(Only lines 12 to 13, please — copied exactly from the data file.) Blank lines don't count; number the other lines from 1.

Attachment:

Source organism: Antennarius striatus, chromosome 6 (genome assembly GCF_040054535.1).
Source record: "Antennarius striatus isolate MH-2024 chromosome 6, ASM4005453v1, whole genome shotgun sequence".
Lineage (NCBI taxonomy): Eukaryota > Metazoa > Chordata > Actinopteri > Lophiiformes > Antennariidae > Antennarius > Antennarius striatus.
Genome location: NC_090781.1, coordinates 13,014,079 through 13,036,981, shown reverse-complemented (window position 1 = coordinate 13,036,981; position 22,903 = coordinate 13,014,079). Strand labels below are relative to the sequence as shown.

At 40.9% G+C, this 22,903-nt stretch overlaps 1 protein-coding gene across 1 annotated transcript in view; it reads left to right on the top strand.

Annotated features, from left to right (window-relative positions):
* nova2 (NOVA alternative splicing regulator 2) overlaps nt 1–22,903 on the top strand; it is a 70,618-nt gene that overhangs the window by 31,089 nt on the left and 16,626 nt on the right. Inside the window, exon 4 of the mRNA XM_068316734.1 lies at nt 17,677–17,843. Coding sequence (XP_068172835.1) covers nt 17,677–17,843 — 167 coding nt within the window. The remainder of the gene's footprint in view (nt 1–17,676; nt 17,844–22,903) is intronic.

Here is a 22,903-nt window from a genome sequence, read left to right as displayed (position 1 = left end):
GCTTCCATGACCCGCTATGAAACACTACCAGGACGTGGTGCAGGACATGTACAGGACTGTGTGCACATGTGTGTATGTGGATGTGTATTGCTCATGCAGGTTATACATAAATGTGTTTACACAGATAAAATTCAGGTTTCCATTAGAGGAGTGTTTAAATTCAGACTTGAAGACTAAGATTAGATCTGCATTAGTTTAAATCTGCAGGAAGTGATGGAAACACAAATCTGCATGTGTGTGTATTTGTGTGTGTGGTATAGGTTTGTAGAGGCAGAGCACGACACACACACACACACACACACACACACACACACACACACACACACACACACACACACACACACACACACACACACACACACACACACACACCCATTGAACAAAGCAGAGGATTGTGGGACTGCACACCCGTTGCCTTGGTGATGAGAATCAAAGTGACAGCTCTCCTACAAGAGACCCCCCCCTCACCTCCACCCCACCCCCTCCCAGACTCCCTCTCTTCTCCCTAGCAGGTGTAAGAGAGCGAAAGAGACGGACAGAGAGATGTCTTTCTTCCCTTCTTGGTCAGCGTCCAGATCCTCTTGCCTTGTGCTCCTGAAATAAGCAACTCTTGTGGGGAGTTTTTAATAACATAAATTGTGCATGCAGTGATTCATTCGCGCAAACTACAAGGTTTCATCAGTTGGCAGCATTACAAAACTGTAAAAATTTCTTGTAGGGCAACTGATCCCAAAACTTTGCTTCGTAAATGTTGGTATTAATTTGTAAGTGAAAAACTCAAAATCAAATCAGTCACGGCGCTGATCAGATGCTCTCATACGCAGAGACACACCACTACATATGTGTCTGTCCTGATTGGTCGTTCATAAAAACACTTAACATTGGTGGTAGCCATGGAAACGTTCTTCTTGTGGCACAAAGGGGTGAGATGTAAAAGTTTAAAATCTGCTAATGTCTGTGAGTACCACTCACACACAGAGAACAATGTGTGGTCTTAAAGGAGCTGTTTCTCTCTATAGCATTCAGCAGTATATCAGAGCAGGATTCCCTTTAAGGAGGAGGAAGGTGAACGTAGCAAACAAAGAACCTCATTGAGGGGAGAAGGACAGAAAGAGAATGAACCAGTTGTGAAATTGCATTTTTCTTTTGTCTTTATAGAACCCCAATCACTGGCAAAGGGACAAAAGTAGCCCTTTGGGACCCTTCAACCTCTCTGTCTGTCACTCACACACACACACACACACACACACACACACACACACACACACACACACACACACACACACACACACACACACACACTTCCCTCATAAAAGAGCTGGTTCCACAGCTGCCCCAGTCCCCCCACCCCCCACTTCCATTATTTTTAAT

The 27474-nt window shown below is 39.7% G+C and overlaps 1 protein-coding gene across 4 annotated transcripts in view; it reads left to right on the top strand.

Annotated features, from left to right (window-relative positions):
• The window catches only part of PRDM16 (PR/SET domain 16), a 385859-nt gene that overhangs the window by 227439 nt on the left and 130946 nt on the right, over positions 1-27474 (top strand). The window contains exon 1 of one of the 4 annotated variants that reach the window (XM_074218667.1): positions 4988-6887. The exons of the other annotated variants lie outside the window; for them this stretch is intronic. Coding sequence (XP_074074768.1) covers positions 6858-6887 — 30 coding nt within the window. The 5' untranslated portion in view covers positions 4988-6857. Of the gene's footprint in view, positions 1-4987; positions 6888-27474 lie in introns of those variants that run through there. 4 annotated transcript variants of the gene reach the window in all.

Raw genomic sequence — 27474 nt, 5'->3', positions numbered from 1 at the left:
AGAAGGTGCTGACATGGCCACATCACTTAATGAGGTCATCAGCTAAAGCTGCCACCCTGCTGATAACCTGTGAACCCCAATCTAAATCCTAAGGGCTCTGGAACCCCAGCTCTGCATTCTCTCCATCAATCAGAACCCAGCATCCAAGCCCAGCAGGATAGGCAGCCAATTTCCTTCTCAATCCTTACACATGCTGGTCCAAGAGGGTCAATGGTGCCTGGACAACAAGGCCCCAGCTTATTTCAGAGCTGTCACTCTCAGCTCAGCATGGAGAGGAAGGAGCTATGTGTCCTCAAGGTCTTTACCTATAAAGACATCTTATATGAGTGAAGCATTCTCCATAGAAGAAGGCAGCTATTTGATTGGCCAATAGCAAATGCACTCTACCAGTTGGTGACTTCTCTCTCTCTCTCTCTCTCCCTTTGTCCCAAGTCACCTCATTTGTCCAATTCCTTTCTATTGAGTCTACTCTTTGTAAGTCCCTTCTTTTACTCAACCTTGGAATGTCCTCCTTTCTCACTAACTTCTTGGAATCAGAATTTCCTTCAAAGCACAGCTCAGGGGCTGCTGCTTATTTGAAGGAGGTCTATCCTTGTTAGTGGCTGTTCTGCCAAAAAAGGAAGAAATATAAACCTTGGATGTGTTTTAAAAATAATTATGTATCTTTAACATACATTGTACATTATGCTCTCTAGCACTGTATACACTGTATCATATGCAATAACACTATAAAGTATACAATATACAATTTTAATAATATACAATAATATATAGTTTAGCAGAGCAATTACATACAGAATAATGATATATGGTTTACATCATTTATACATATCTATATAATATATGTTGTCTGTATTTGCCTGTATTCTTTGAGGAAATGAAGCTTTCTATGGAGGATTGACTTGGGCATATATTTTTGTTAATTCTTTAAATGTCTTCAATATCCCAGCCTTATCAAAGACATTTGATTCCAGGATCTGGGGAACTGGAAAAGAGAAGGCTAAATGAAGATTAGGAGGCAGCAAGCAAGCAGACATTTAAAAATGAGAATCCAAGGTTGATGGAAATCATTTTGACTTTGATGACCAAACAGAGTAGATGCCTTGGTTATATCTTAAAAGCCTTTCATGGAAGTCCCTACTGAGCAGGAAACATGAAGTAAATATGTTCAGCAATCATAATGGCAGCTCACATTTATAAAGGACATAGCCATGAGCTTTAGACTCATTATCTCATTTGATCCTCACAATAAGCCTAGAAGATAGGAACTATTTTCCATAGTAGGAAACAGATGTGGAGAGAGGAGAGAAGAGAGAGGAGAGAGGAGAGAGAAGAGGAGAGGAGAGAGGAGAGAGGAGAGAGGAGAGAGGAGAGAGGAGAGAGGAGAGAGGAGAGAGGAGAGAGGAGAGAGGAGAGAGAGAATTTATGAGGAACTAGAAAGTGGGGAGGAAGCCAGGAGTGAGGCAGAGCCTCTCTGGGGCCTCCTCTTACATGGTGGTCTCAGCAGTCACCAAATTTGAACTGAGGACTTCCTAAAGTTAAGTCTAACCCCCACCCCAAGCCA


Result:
• The window catches only part of PRDM16 (PR/SET domain 16), a 385859-nt gene that overhangs the window by 227439 nt on the left and 130946 nt on the right, over positions 1-27474 (top strand). The window contains exon 1 of one of the 4 annotated variants that reach the window (XM_074218667.1): positions 4988-6887. The exons of the other annotated variants lie outside the window; for them this stretch is intronic. Coding sequence (XP_074074768.1) covers positions 6858-6887 — 30 coding nt within the window. The 5' untranslated portion in view covers positions 4988-6857. Of the gene's footprint in view, positions 1-4987; positions 6888-27474 lie in introns of those variants that run through there. 4 annotated transcript variants of the gene reach the window in all.

Raw genomic sequence — 27474 nt, 5'->3', positions numbered from 1 at the left: